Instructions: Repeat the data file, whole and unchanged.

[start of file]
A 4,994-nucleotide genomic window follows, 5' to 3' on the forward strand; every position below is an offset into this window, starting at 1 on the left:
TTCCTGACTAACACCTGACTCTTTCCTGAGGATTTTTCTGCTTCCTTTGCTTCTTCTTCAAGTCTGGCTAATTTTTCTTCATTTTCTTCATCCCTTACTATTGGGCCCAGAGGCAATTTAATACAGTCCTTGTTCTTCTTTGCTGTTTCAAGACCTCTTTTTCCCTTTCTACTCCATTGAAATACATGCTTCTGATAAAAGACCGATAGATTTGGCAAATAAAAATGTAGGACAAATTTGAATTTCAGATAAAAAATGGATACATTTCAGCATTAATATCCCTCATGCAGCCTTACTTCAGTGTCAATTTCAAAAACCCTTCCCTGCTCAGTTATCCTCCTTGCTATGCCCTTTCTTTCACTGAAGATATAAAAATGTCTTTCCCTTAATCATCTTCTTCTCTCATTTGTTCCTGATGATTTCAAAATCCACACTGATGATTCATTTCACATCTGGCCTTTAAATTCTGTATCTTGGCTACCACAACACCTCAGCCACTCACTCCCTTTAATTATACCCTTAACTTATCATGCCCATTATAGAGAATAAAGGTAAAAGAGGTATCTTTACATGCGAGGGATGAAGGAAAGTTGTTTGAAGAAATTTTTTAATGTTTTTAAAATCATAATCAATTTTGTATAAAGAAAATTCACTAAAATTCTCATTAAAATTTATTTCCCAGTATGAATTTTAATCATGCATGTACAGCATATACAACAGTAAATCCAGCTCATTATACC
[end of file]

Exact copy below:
A 4,994-nucleotide genomic window follows, 5' to 3' on the forward strand; every position below is an offset into this window, starting at 1 on the left:
TTCCTGACTAACACCTGACTCTTTCCTGAGGATTTTTCTGCTTCCTTTGCTTCTTCTTCAAGTCTGGCTAATTTTTCTTCATTTTCTTCATCCCTTACTATTGGGCCCAGAGGCAATTTAATACAGTCCTTGTTCTTCTTTGCTGTTTCAAGACCTCTTTTTCCCTTTCTACTCCATTGAAATACATGCTTCTGATAAAAGACCGATAGATTTGGCAAATAAAAATGTAGGACAAATTTGAATTTCAGATAAAAAATGGATACATTTCAGCATTAATATCCCTCATGCAGCCTTACTTCAGTGTCAATTTCAAAAACCCTTCCCTGCTCAGTTATCCTCCTTGCTATGCCCTTTCTTTCACTGAAGATATAAAAATGTCTTTCCCTTAATCATCTTCTTCTCTCATTTGTTCCTGATGATTTCAAAATCCACACTGATGATTCATTTCACATCTGGCCTTTAAATTCTGTATCTTGGCTACCACAACACCTCAGCCACTCACTCCCTTTAATTATACCCTTAACTTATCATGCCCATTATAGAGAATAAAGGTAAAAGAGGTATCTTTACATGCGAGGGATGAAGGAAAGTTGTTTGAAGAAATTTTTTAATGTTTTTAAAATCATAATCAATTTTGTATAAAGAAAATTCACTAAAATTCTCATTAAAATTTATTTCCCAGTATGAATTTTAATCATGCATGTACAGCATATACAACAGTAAATCCAGCTCATTATACC